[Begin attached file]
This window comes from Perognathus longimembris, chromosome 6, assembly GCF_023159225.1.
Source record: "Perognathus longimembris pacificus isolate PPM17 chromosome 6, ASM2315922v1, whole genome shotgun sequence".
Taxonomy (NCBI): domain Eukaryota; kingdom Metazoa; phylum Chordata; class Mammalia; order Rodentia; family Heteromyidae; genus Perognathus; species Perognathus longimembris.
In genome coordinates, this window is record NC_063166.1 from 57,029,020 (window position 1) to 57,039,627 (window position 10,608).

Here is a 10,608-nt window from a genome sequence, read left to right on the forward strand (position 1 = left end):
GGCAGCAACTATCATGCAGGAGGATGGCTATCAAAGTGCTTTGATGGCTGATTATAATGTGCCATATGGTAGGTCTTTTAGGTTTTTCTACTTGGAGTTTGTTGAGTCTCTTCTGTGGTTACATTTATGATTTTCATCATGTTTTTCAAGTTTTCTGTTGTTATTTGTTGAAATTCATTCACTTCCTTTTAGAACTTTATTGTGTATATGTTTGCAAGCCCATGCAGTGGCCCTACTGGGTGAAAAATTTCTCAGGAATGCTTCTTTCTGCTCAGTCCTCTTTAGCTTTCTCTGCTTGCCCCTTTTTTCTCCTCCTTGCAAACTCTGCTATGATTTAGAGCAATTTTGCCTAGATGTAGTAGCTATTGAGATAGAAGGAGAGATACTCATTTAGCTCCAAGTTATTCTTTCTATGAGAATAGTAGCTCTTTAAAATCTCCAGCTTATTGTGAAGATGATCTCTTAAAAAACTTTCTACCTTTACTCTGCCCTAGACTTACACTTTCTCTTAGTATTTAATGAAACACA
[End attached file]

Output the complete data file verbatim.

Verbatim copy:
This window comes from Perognathus longimembris, chromosome 6, assembly GCF_023159225.1.
Source record: "Perognathus longimembris pacificus isolate PPM17 chromosome 6, ASM2315922v1, whole genome shotgun sequence".
Taxonomy (NCBI): domain Eukaryota; kingdom Metazoa; phylum Chordata; class Mammalia; order Rodentia; family Heteromyidae; genus Perognathus; species Perognathus longimembris.
In genome coordinates, this window is record NC_063166.1 from 57,029,020 (window position 1) to 57,039,627 (window position 10,608).

Here is a 10,608-nt window from a genome sequence, read left to right on the forward strand (position 1 = left end):
GGCAGCAACTATCATGCAGGAGGATGGCTATCAAAGTGCTTTGATGGCTGATTATAATGTGCCATATGGTAGGTCTTTTAGGTTTTTCTACTTGGAGTTTGTTGAGTCTCTTCTGTGGTTACATTTATGATTTTCATCATGTTTTTCAAGTTTTCTGTTGTTATTTGTTGAAATTCATTCACTTCCTTTTAGAACTTTATTGTGTATATGTTTGCAAGCCCATGCAGTGGCCCTACTGGGTGAAAAATTTCTCAGGAATGCTTCTTTCTGCTCAGTCCTCTTTAGCTTTCTCTGCTTGCCCCTTTTTTCTCCTCCTTGCAAACTCTGCTATGATTTAGAGCAATTTTGCCTAGATGTAGTAGCTATTGAGATAGAAGGAGAGATACTCATTTAGCTCCAAGTTATTCTTTCTATGAGAATAGTAGCTCTTTAAAATCTCCAGCTTATTGTGAAGATGATCTCTTAAAAAACTTTCTACCTTTACTCTGCCCTAGACTTACACTTTCTCTTAGTATTTAATGAAACACA